Assessing an Old Circle Sawmill

      A discussion about getting a rusty old circle mill up and running again, including thoughts about safety and about restoring the old blade. . September 5, 2011

Question
I bought an old circular saw mill for a song; '50's International ud525 engine and all components, including the 44" blade. It's rusty, and I have no idea as to its past usage other than a pair of guys ran it for fun and shares for about ten years before one of them died. My question is based on my future planning of getting it going again; should I send in this blade and have it serviced (sharpen/replace teeth and re-hammer as needed) or look into a replacement one?

Also, is there a good source of info on which size of blade requires how much power? (I wouldn't mind getting a bigger one.) I'll cut mostly fir, black walnut, and maple. I have plenty to learn before pushing a log through, but this is where I'm starting. Any info would be greatly appreciated.

Forum Responses
(Sawing and Drying Forum)
From contributor S:
You should be able to find all the information you need from Simonds International. They manufacture and service large blades for your machine.



From contributor Y:
Are there any markings at all on the husk frame or carriage? Can you put a picture in? A sawmill is no toy and a circular mill has caused serious injury and even death in the hands of experienced people. Many circle mills have holes in the metal roof where the teeth went through when they came loose. Many experienced sawyers I've met are missing fingers and I've heard stories of wood getting caught in a circle blade and violently thrown back towards the operator. My two cents: go find a small circle mill in your area and offer to work for free to learn the ropes. Try to find out how to sharpen the blade, keep it aligned and adjusted and how to deal with problems that frequently occur.


From Gene Wengert, forum technical advisor:
My suggestion is that if this is an inserted tooth blade, send it in and get an estimate for repair, but the best option is to sell it to an artist who will paint it, and then you go and buy a brand new blade. You will find that 44" is better than bigger.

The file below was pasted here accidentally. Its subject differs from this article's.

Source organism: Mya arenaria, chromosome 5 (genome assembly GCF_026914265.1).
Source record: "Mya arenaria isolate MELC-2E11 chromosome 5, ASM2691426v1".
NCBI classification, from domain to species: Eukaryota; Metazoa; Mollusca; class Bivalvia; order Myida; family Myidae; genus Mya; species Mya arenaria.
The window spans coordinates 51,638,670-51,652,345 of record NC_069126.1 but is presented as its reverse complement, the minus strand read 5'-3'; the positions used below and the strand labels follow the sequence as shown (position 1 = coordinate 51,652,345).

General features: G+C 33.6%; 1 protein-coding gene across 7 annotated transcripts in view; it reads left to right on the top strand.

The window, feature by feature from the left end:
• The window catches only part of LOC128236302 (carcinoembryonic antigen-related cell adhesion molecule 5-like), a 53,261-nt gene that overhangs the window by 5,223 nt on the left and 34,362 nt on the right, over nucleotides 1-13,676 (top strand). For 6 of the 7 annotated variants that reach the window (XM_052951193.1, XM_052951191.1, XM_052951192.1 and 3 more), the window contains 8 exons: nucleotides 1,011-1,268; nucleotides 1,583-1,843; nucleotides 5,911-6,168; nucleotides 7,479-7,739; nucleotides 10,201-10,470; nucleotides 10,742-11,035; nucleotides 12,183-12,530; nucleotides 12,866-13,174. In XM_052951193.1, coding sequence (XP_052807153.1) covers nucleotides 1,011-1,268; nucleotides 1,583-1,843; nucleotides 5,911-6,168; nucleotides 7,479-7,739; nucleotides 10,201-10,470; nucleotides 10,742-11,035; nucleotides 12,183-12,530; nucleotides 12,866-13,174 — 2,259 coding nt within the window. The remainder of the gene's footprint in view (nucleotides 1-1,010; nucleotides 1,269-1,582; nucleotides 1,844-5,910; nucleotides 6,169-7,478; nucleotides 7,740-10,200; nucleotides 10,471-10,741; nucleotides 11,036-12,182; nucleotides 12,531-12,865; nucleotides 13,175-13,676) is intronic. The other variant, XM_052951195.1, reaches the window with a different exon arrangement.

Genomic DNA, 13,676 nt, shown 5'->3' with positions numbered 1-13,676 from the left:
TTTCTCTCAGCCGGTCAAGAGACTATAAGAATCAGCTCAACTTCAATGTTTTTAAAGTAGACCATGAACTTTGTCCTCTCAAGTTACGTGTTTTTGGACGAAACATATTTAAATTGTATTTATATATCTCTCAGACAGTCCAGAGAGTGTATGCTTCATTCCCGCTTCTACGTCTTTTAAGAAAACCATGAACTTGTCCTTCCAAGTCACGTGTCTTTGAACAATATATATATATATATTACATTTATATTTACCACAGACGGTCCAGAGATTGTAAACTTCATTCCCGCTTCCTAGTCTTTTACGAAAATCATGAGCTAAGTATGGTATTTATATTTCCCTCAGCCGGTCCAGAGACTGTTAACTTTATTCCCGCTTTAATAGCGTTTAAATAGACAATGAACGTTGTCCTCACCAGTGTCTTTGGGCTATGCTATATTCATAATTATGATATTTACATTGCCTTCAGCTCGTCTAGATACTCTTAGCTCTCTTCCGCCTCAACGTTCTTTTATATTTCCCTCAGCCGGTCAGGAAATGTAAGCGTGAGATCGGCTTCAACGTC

From the original questioner:
I do indeed have respect for the dangers of the mill, but I'm not going to not do it just for that; if that was my style I'd never drive a car on public highways. I am in the planning stages of how I'm going to put things together, and info like this is what I need to have for better planning. I have a friend with a similar set-up, but with a 56" blade (both do have removable teeth) and he has invited me to work with him. I'll be churning out some shavings for him for sure. Gene, that's about what I was thinking too but you never know what someone out there will say. I figure it's always worth the question.


From Gene Wengert, forum technical advisor:
I was in charge of a mill with a 56" and it never ran as well as a 52". So long as you do not plan to saw logs that are much over 15", your smaller blade will work well.


The comments below were added after this Forum discussion was archived as a Knowledge Base article (add your comment).

Comment from contributor G:
As far as the size of a log on a 44 inch blade you are not limited to 14 inch logs. 14 inch is a nice size on any manual mill when hand turning is done. I am not afraid to take on 24 inch logs, however turning a hardwood log that size is difficult and may require you to slab and turn more than on a smaller stick. Also, run Standall bits as the old engines may not deliver the power needed to hold the rpm’s in hardwood cuts causing the sawdust to be small. Small sawdust results in the finer grains getting beside the saw and the log face overheating the dish and making the saw wonder in the cut. Standall bits have a shoulder that helps hold in the sawdust.



Comment from contributor M:
I took on an adventure just like what you are describing, however my mill was in somewhat operating order when I got it. I've been around circle mills before so I wasn't completely green but still it took me a couple of years and some experimenting with what the mill was capable of.

My blade is 50" and I have cut some large fir and cedar logs, some over 40" and those sometimes had to be ripped down with a chainsaw to fit. Twenty three inches is as big as the blade will go through. It has been a great experience for me and I'm sure it will be for you too. It goes without saying that safety is very important. I found that learning about making the adjustments on your saw makes all the difference in a saw that cuts like butter and one that is giving you trouble. A saw that is cutting well is not near as apt to hurt you as trying to run a saw out of adjustment. Do your homework and start small and go slow till you get the hang of it, and have fun doing it.



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